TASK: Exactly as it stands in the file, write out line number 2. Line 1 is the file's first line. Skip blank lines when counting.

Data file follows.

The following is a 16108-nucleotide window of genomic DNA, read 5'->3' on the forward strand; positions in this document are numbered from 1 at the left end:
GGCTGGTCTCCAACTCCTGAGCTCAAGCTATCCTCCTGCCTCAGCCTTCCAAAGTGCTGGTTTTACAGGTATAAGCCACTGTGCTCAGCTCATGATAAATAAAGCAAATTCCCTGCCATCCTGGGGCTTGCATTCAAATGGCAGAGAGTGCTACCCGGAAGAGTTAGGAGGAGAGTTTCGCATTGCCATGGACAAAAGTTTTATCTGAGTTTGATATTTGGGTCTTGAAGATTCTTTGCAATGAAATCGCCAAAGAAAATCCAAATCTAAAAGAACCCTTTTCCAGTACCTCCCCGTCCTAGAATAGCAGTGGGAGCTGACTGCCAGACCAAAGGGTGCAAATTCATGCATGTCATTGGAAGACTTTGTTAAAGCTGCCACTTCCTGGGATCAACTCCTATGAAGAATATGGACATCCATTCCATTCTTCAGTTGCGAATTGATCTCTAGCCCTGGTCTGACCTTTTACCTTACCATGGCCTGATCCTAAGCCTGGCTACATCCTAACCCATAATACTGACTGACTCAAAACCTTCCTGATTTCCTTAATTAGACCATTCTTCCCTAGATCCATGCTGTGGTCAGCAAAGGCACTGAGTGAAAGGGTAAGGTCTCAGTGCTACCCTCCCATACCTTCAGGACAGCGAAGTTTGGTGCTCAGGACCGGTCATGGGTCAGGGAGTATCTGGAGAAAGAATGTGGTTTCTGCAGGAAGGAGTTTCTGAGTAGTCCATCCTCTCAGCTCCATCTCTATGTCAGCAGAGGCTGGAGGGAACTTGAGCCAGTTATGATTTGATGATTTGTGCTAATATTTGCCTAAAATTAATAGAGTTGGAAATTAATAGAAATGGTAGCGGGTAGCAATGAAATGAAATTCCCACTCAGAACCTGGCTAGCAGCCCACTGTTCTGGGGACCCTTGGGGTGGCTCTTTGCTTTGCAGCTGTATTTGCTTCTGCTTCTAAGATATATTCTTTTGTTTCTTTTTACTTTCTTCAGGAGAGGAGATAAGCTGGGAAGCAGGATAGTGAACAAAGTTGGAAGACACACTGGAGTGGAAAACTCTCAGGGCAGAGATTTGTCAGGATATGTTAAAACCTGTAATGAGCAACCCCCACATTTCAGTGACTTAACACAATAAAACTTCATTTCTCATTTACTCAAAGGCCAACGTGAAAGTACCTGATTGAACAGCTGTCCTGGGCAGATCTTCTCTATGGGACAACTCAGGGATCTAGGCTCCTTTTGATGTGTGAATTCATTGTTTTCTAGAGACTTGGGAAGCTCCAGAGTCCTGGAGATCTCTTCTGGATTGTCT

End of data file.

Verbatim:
GGCTGGTCTCCAACTCCTGAGCTCAAGCTATCCTCCTGCCTCAGCCTTCCAAAGTGCTGGTTTTACAGGTATAAGCCACTGTGCTCAGCTCATGATAAATAAAGCAAATTCCCTGCCATCCTGGGGCTTGCATTCAAATGGCAGAGAGTGCTACCCGGAAGAGTTAGGAGGAGAGTTTCGCATTGCCATGGACAAAAGTTTTATCTGAGTTTGATATTTGGGTCTTGAAGATTCTTTGCAATGAAATCGCCAAAGAAAATCCAAATCTAAAAGAACCCTTTTCCAGTACCTCCCCGTCCTAGAATAGCAGTGGGAGCTGACTGCCAGACCAAAGGGTGCAAATTCATGCATGTCATTGGAAGACTTTGTTAAAGCTGCCACTTCCTGGGATCAACTCCTATGAAGAATATGGACATCCATTCCATTCTTCAGTTGCGAATTGATCTCTAGCCCTGGTCTGACCTTTTACCTTACCATGGCCTGATCCTAAGCCTGGCTACATCCTAACCCATAATACTGACTGACTCAAAACCTTCCTGATTTCCTTAATTAGACCATTCTTCCCTAGATCCATGCTGTGGTCAGCAAAGGCACTGAGTGAAAGGGTAAGGTCTCAGTGCTACCCTCCCATACCTTCAGGACAGCGAAGTTTGGTGCTCAGGACCGGTCATGGGTCAGGGAGTATCTGGAGAAAGAATGTGGTTTCTGCAGGAAGGAGTTTCTGAGTAGTCCATCCTCTCAGCTCCATCTCTATGTCAGCAGAGGCTGGAGGGAACTTGAGCCAGTTATGATTTGATGATTTGTGCTAATATTTGCCTAAAATTAATAGAGTTGGAAATTAATAGAAATGGTAGCGGGTAGCAATGAAATGAAATTCCCACTCAGAACCTGGCTAGCAGCCCACTGTTCTGGGGACCCTTGGGGTGGCTCTTTGCTTTGCAGCTGTATTTGCTTCTGCTTCTAAGATATATTCTTTTGTTTCTTTTTACTTTCTTCAGGAGAGGAGATAAGCTGGGAAGCAGGATAGTGAACAAAGTTGGAAGACACACTGGAGTGGAAAACTCTCAGGGCAGAGATTTGTCAGGATATGTTAAAACCTGTAATGAGCAACCCCCACATTTCAGTGACTTAACACAATAAAACTTCATTTCTCATTTACTCAAAGGCCAACGTGAAAGTACCTGATTGAACAGCTGTCCTGGGCAGATCTTCTCTATGGGACAACTCAGGGATCTAGGCTCCTTTTGATGTGTGAATTCATTGTTTTCTAGAGACTTGGGAAGCTCCAGAGTCCTGGAGATCTCTTCTGGATTGTCT